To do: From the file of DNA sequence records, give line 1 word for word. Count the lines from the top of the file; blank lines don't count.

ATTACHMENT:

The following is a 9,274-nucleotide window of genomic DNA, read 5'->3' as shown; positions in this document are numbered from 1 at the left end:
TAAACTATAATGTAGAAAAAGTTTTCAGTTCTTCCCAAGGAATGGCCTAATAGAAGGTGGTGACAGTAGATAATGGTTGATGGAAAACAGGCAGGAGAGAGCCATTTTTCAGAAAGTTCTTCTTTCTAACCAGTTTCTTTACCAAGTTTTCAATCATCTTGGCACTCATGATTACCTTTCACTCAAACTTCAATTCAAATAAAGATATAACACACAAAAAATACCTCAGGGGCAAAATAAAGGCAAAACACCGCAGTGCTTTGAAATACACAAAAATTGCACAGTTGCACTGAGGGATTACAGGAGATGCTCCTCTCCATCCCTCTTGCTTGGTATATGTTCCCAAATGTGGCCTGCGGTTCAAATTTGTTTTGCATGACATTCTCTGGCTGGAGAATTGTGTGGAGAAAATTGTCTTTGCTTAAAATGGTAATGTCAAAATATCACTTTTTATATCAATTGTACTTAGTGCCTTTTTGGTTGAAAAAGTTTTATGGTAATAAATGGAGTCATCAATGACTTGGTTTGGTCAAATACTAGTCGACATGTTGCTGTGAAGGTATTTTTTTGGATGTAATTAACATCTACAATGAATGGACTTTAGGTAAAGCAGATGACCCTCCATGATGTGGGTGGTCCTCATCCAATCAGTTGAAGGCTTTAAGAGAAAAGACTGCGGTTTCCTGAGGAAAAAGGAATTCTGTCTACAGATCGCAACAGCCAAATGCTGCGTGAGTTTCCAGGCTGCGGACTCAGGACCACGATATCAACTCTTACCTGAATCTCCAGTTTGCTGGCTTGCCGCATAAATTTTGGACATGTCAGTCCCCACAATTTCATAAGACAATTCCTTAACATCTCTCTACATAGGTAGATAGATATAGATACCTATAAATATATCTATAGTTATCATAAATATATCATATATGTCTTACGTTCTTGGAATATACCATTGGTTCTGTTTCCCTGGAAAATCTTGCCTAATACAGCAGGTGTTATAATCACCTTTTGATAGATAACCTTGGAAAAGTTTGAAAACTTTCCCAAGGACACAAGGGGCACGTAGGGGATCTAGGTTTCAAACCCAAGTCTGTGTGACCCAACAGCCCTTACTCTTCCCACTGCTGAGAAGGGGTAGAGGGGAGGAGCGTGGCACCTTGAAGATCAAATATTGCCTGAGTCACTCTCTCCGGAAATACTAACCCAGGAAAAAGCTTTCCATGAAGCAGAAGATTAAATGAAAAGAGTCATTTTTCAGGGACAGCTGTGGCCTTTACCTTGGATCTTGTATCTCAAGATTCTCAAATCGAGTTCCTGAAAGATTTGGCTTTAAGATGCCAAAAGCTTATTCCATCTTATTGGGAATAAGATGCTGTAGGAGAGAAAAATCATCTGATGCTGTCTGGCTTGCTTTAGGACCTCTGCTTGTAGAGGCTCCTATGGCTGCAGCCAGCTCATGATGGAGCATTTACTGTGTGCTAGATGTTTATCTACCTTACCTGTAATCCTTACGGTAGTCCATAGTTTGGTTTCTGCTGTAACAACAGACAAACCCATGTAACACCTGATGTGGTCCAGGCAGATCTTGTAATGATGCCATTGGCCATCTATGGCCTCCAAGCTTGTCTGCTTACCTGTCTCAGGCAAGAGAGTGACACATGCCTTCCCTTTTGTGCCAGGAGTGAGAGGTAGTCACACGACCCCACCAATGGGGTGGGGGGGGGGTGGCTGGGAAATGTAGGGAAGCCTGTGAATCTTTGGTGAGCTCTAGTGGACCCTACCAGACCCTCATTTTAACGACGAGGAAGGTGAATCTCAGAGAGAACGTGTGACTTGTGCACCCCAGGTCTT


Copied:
The following is a 9,274-nucleotide window of genomic DNA, read 5'->3' as shown; positions in this document are numbered from 1 at the left end: